Wednesday, August 25, 2010

LOLA Fest T-Shirt Design

LOLA fest (short for London Ontario Live Arts) is happening this September 16th - 19th, and I'm pretty jazzed about it.

It's a very cool thing to be happening in little old London. All different kinds of free activities will be taking place mainly in downtown London from Caribou playing in concert to artwork from James Kirkpatrick (of Dusty Peas). The theme for this year's fest is conflict vs. resolution and the good people at LOLA asked me to do the "official" design that the 100+ volunteers will be wearing.

Thoughts Behind Design
In coming up with a design for the theme, I wanted to stay away from obvious symbols for war (guns, bombs, etc), and was looking for something more subtle that would make people look twice when they looked at the tee. In doing a lot of studies on shells and guns for my Gerald Bull graphic novel, I found some of the mathematical equations quite beautiful to look at and when you don't know what you're looking at, the designs turn quite abstract.

So -- I zeroed in on these missile patterns to represent conflict. The fact that the particular missile design I selected also looks like an atom symbol, I think just adds to this.

For peace, since Yoko Ono is the featured artist of the festival, I felt I really I should openly make homage to her Imagine Peace campaign, hence some use of the peace symbol.

The Tee
So here we have it below. The red colour is the colour of the LOLA logo (and fits with conflict side of the theme). The pattern is the equation of a slowly rolling fin-stabilized missile.

Overlaid is the peace symbol (and it's no mistake that this is overlaid on top of conflict). The peace logo will take the same colour as the tee-shirt colour so my hope is it will come across as a bit more subtle than generic peace tees.

Anyway, that's my thinking process behind the design. I'm quite pleased with the result. Let me know what you think!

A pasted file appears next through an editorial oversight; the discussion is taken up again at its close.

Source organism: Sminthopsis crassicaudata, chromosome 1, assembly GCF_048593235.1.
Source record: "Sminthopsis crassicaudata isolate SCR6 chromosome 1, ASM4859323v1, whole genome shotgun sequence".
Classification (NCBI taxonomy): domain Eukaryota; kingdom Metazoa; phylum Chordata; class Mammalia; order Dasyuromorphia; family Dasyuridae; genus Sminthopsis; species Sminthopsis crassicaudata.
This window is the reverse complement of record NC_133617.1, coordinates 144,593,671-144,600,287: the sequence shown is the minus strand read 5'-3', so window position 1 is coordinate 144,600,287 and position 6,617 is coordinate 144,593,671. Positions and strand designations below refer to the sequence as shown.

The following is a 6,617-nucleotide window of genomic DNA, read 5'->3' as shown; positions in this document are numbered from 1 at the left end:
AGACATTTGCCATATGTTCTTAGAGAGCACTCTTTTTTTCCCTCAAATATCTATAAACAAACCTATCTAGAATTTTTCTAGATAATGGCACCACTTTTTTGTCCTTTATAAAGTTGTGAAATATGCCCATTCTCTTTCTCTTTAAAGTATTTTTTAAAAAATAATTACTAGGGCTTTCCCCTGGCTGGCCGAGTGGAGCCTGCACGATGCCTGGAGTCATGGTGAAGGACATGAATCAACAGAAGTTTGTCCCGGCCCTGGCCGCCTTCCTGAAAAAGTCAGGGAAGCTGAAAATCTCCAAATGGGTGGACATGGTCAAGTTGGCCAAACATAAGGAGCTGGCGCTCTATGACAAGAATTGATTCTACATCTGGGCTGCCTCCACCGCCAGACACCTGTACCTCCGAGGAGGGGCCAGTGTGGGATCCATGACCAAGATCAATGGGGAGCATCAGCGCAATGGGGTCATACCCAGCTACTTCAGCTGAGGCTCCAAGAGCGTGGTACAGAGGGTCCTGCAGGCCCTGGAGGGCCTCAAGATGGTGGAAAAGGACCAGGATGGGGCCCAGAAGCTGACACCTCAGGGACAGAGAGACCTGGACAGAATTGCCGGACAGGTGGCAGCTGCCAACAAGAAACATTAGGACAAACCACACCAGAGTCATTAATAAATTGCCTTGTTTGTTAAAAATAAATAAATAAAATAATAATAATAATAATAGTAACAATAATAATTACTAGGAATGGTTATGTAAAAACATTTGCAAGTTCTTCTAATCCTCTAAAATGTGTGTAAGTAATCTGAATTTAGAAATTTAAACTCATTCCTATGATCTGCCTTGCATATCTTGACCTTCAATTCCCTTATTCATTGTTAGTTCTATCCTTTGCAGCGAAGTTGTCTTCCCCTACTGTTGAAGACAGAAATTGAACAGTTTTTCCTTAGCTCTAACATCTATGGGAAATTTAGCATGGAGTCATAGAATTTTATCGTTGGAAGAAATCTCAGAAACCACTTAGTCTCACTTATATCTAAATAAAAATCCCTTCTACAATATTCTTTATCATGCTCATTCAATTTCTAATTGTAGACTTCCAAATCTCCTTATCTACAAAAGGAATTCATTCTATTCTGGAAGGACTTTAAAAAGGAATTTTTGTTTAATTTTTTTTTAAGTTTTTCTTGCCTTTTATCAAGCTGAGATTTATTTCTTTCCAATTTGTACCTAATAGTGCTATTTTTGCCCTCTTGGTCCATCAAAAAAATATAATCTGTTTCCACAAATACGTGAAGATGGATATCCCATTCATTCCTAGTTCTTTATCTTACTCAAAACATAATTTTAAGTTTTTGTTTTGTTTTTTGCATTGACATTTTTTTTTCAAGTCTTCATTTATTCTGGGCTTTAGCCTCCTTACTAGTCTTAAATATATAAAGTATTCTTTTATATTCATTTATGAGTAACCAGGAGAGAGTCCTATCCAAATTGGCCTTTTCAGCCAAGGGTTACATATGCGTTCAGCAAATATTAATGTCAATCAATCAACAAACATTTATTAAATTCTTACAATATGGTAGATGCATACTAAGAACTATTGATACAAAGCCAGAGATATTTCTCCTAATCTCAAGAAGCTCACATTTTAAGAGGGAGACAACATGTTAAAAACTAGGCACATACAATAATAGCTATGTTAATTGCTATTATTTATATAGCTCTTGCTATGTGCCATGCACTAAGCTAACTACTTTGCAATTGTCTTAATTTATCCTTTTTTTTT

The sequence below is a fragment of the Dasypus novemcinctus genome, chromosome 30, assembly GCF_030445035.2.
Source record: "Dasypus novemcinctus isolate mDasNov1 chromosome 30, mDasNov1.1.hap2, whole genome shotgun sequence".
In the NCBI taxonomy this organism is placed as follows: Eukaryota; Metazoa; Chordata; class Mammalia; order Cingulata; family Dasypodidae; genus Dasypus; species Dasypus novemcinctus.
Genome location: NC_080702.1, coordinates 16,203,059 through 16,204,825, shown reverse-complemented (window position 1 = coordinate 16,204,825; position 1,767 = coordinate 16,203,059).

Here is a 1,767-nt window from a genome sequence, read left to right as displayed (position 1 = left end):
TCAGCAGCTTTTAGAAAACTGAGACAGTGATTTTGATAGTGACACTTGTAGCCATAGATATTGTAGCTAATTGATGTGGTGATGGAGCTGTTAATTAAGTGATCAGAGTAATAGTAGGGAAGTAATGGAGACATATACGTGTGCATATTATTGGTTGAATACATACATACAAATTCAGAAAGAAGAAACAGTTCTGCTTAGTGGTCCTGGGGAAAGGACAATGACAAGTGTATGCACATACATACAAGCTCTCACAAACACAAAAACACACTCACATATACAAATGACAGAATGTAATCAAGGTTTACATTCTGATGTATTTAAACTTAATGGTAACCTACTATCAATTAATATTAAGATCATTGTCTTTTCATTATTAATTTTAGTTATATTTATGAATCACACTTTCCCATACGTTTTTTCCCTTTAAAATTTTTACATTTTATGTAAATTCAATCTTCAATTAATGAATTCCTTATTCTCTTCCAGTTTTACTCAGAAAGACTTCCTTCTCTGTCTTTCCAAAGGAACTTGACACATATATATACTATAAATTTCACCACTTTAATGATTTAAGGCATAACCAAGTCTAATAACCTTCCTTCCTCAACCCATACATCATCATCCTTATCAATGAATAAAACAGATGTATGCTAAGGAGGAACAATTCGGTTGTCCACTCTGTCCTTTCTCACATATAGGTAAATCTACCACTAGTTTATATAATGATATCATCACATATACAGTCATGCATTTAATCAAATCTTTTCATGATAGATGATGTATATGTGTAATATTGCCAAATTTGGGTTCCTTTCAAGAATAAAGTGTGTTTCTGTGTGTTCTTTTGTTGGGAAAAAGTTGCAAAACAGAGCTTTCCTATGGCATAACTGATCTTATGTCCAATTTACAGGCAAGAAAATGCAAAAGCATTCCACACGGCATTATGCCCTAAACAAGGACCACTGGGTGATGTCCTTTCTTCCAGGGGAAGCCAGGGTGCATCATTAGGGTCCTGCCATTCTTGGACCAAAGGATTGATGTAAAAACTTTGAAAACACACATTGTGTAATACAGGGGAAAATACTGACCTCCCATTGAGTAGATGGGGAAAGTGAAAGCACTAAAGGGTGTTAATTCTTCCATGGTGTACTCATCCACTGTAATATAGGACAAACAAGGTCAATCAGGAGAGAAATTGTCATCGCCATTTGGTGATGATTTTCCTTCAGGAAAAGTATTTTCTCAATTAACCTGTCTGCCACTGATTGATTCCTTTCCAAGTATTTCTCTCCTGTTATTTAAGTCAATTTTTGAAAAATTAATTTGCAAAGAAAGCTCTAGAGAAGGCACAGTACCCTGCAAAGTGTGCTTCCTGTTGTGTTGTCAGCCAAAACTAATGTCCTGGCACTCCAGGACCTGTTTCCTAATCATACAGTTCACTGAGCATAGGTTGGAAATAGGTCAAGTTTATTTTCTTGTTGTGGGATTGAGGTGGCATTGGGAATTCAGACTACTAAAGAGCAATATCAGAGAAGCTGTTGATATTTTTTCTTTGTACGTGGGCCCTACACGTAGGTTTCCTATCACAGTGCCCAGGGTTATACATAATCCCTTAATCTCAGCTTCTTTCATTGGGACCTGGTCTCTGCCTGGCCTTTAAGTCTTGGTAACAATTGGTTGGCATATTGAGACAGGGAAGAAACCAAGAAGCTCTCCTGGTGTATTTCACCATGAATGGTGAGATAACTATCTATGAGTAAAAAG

Tuesday, August 03, 2010

Sound Effects & Comics

At the most recent TCAF, friend and fellow cartoonist Frank Cammuso and I got to talking about sound effects in comics and how they're just not used very much in the new "modern" style seen today in a lot of comics (Marvel ones in particular).

This style, which is all cinematic and photo-realistic, just doesn't lend itself to old school sound effects. I think some artists find them too cartoony - and don't fit in with the gritty, grim and dark look they're going for. To me though, this slavish devotion to realism in comics just results in sucking the life out of the drawings. It takes me completely out of the comic and the art looks dead on the page.

Frank Santoro did a recent post on this in Comics, Comics, and I found myself nodding my head in agreement with it all the way through.

Sound Effects and Joy
For me, sound effects are a great joy in comics. A great example of this of course is the spectacularly successfull Scott Pilgrim comics by Bryan Lee O'Malley. I can just picture O'Malley acting out some of the scenes and trying to figure out the funniest and best sound effect to put into a panel.

The current comic I'm working on about Canadian scientist Gerald Bull, is a historical non-fiction story, but I've found I'm using a lot of sound effects in it, and getting a big kick out of it. Do I think they take away from the story? Not at all, just the opposite in fact...

Here's a sampling from just the first few chapters...